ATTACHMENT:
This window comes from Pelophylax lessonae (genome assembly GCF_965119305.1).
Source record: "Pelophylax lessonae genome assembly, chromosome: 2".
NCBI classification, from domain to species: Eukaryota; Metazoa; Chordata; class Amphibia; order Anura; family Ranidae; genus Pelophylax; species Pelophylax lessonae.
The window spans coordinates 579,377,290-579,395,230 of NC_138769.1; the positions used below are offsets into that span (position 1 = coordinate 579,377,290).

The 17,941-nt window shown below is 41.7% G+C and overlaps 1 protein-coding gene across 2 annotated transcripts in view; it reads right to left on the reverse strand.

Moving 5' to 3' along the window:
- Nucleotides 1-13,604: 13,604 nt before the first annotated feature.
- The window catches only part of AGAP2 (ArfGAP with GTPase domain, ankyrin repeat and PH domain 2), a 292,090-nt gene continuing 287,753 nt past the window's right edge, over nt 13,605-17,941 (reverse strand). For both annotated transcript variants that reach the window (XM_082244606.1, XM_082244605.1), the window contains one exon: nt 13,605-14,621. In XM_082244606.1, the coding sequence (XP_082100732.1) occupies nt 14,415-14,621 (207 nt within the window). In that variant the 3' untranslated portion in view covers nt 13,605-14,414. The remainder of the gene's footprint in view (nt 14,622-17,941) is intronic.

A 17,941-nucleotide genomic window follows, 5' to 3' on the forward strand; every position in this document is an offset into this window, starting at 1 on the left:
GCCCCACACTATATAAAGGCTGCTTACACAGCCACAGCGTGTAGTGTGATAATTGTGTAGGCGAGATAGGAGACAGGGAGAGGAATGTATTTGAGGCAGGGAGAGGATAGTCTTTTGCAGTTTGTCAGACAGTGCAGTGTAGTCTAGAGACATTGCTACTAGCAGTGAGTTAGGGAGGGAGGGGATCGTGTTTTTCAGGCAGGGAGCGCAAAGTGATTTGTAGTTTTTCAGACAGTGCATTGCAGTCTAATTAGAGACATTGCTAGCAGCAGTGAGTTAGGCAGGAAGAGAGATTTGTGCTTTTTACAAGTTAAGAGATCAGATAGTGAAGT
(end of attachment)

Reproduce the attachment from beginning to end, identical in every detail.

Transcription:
This window comes from Pelophylax lessonae (genome assembly GCF_965119305.1).
Source record: "Pelophylax lessonae genome assembly, chromosome: 2".
NCBI classification, from domain to species: Eukaryota; Metazoa; Chordata; class Amphibia; order Anura; family Ranidae; genus Pelophylax; species Pelophylax lessonae.
The window spans coordinates 579,377,290-579,395,230 of NC_138769.1; the positions used below are offsets into that span (position 1 = coordinate 579,377,290).

The 17,941-nt window shown below is 41.7% G+C and overlaps 1 protein-coding gene across 2 annotated transcripts in view; it reads right to left on the reverse strand.

Moving 5' to 3' along the window:
- Nucleotides 1-13,604: 13,604 nt before the first annotated feature.
- The window catches only part of AGAP2 (ArfGAP with GTPase domain, ankyrin repeat and PH domain 2), a 292,090-nt gene continuing 287,753 nt past the window's right edge, over nt 13,605-17,941 (reverse strand). For both annotated transcript variants that reach the window (XM_082244606.1, XM_082244605.1), the window contains one exon: nt 13,605-14,621. In XM_082244606.1, the coding sequence (XP_082100732.1) occupies nt 14,415-14,621 (207 nt within the window). In that variant the 3' untranslated portion in view covers nt 13,605-14,414. The remainder of the gene's footprint in view (nt 14,622-17,941) is intronic.

A 17,941-nucleotide genomic window follows, 5' to 3' on the forward strand; every position in this document is an offset into this window, starting at 1 on the left:
GCCCCACACTATATAAAGGCTGCTTACACAGCCACAGCGTGTAGTGTGATAATTGTGTAGGCGAGATAGGAGACAGGGAGAGGAATGTATTTGAGGCAGGGAGAGGATAGTCTTTTGCAGTTTGTCAGACAGTGCAGTGTAGTCTAGAGACATTGCTACTAGCAGTGAGTTAGGGAGGGAGGGGATCGTGTTTTTCAGGCAGGGAGCGCAAAGTGATTTGTAGTTTTTCAGACAGTGCATTGCAGTCTAATTAGAGACATTGCTAGCAGCAGTGAGTTAGGCAGGAAGAGAGATTTGTGCTTTTTACAAGTTAAGAGATCAGATAGTGAAGT